For example, students are likely to improve by adding two words read correctly each week in grade 1. This rate changes to adding less than one word read correctly each week by grade 6.
A student’s rate of improvement will also vary in relation to the type and amount of reading instruction provided. Reading instruction that is direct and systematic, and is provided every day, is likely to result in a larger ROI than incidental teaching.
Improving reading outcomes
Discover solutions from Renaissance to give all students a strong start in reading.
Utilizing progress monitoring to assist with goal setting
Renaissance recommends that students’ goals be set in relation to the instruction provided. To assist education teams with goal setting, all FastBridge progress monitoring goal values are, for example, labeled to indicate how challenging the goal is using the following terms:
- Very realistic
- Very ambitious
Educators are advised to select realistic or ambitious goals because they are linked with expected ROI that will help a student catch up to grade-level expectations. The realistic goal value is set at 1.5 words read correctly (WRC), which is the amount of weekly growth observed in typical readers across grades.
Although higher goals can be set, it’s important to consider whether it’s likely that the student can reach the goal in the time available. Setting a goal that’s significantly higher than the typical growth is likely to result in the student not meeting the goal. Importantly, students with dyslexia often require more time to develop reading proficiency. For this reason, goals higher than 2 WRC per week are not recommended in IEP goals for dyslexia.
Given that students with dyslexia need to make catch-up growth, reasonably ambitious goals that range from 1.6 to 2 WRC per week are recommended.
How to use progress monitoring for IEP goals with dyslexia
In addition to setting an attainable goal, it’s important for progress monitoring to happen often enough for the student and teacher to review the data and adjust instruction if needed. If you’re new to progress monitoring or you’re looking for best practices, utilize our Progress Monitoring Toolkit to get started.
Frequency is key
For students with significant reading deficits, regular progress monitoring is recommended. In FastBridge, weekly assessment with CBMreading or an earlyReading subtest is sensitive to student growth, yet not so frequent as to take time away from instruction.
To know if a student is making effective progress towards a reading goal, especially when it comes to IEP goals for dyslexia, the data need to be reviewed at regular intervals. That said, there must be enough data points available for the scores to be reliable. Prior research suggested that at least 10 to 12 scores are needed before progress data can be interpreted.
Recently, a new method for calculating the trend and expected direction of future growth was developed in FastBridge, resulting in the FAST Projection line. Using Bayesian statistics, this alternative method can reliably predict a student’s future growth with as few as six data points. Knowing that student progress can vary for many reasons, it’s best to review progress data every four to six weeks to see if ROI is on track to meet the goal or if an instructional change is needed.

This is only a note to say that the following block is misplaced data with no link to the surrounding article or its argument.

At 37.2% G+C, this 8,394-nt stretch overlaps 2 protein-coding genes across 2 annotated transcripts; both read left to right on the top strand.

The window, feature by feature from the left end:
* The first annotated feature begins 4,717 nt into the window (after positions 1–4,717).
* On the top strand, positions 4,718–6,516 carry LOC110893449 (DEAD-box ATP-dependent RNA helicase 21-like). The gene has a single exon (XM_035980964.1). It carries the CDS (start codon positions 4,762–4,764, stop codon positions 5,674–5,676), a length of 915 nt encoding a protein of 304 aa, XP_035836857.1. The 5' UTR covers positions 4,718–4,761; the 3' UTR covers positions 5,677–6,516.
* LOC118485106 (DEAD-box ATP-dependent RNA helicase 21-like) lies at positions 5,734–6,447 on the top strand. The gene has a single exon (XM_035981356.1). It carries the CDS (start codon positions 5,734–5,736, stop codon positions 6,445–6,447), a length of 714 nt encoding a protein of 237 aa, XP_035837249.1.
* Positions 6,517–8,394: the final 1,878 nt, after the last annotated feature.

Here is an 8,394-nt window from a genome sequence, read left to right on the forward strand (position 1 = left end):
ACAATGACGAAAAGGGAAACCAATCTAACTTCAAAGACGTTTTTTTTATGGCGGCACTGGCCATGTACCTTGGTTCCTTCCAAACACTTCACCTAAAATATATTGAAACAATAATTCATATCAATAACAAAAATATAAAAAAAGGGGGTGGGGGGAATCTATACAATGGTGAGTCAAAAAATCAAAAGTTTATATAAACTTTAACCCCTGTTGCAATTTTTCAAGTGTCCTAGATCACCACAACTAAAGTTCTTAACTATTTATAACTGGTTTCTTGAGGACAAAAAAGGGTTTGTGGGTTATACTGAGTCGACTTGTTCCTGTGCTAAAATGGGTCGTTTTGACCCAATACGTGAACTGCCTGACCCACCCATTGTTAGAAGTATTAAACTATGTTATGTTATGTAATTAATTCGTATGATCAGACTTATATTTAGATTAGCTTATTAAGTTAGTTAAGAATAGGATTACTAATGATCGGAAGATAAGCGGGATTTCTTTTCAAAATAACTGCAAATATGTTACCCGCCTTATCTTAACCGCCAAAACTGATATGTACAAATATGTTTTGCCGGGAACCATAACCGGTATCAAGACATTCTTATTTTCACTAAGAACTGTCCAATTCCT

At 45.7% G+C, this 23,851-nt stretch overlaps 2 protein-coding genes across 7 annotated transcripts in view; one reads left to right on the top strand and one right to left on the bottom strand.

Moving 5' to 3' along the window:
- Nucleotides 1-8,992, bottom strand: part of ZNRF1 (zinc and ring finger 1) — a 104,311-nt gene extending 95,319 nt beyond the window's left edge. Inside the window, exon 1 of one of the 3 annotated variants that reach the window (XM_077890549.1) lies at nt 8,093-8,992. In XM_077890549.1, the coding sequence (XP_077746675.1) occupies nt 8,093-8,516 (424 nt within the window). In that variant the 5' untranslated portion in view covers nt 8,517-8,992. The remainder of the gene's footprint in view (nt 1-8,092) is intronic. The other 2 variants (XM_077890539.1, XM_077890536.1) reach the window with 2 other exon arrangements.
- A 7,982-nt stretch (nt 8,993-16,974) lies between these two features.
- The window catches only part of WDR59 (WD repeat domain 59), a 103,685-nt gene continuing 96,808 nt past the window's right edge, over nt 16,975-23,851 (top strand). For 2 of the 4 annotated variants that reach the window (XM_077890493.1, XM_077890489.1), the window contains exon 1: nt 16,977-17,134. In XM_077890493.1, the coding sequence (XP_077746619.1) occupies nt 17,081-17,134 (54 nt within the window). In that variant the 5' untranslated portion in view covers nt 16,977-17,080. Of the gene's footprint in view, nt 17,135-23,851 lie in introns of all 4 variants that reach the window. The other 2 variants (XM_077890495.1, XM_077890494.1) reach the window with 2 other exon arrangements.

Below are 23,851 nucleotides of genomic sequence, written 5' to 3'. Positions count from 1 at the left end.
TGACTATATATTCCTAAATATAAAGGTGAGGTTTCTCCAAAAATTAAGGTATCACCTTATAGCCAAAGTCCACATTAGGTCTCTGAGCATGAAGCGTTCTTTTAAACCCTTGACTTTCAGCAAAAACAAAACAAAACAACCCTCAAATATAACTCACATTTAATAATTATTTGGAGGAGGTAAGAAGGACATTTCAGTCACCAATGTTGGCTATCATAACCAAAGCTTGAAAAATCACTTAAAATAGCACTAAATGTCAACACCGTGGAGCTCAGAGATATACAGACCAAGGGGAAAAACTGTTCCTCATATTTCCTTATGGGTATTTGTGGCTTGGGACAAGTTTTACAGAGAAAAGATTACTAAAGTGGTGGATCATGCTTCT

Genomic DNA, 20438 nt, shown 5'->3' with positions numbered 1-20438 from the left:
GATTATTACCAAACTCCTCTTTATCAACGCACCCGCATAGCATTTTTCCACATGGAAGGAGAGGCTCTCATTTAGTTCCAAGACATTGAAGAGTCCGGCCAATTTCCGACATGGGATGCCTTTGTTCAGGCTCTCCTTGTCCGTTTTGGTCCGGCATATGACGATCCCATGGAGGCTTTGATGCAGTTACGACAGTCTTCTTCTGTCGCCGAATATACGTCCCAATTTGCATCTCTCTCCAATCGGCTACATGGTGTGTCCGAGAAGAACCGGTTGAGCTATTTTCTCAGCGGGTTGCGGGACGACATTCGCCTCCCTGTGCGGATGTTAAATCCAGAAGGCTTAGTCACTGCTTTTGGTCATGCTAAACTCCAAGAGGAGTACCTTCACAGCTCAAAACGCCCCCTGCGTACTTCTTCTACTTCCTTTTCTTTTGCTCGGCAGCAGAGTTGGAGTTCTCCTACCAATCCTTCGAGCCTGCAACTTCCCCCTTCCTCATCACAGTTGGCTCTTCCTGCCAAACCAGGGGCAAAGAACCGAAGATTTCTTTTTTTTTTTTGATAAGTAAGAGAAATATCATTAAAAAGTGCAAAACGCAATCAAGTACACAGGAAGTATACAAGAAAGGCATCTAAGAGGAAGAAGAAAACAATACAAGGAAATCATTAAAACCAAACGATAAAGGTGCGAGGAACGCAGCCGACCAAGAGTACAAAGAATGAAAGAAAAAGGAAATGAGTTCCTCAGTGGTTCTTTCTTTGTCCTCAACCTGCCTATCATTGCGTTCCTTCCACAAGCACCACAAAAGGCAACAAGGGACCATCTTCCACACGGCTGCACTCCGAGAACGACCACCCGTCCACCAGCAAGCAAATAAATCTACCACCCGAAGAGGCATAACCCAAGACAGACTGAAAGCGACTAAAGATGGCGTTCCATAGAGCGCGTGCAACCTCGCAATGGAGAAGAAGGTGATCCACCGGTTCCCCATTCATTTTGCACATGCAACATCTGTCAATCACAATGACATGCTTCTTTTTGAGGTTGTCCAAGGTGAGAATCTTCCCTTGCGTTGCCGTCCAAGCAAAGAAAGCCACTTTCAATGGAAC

Creating IEP goals for dyslexia
When working through IEP goal development for dyslexia, teachers should create an IEP goal in each area of need. For example, if three separate needs have been identified, you should have three separate goals for the student.
Educators can use these six steps to help build IEP goals for dyslexia:
- Choose when the student will master the goal.
- Be specific about which skill(s) the student will learn.
- Clearly state the setting in which the skill(s) will be measured.
- State how the student’s progress will be measured.
- Be specific with how accurate the student must be.
- State if the student can have any support and still be considered to have met the goal.
What not to do when creating IEP goals for dyslexia
When creating your students’ IEP goals for dyslexia, avoid the following “red flags” to help create realistic, attainable goals for students. Do not:
- Lump all of the reading goals together in a single goal.
- Take goals away until a reevaluation shows there is no longer a need in that area.
- Create goals that aren’t specific.
- Create goals that aren’t connected to baseline data.
- Create goals that aren’t going to lead to realistic progress.
- Create goals that will result in little progress over a school year.
- Repeat goals year after year. (If students do not attain a goal, they should be provided with appropriate services and progress monitoring.)
- Create goals that do not have appropriate progress monitoring.
Use tools from Renaissance to support IEP goals for dyslexia and students who struggle with reading
To sum up, setting IEP goals for dyslexia can vary depending on the needs of the student. What does the catch-up growth look like for the student? Should the goals be reasonable, ambitious, or somewhere in between?
We understand that students with dyslexia are likely to make slower reading progress than other students. However, they benefit from reasonably ambitious goals, depending on the type and frequency of instruction.
With direct and systematic instruction, regular progress monitoring, appropriate goals, and thoughtful data review, students with dyslexia can become proficient leaders.
Connect with an expert today to learn about Renaissance tools and resources to help you set IEP goals for dyslexia and track progress with attainable data.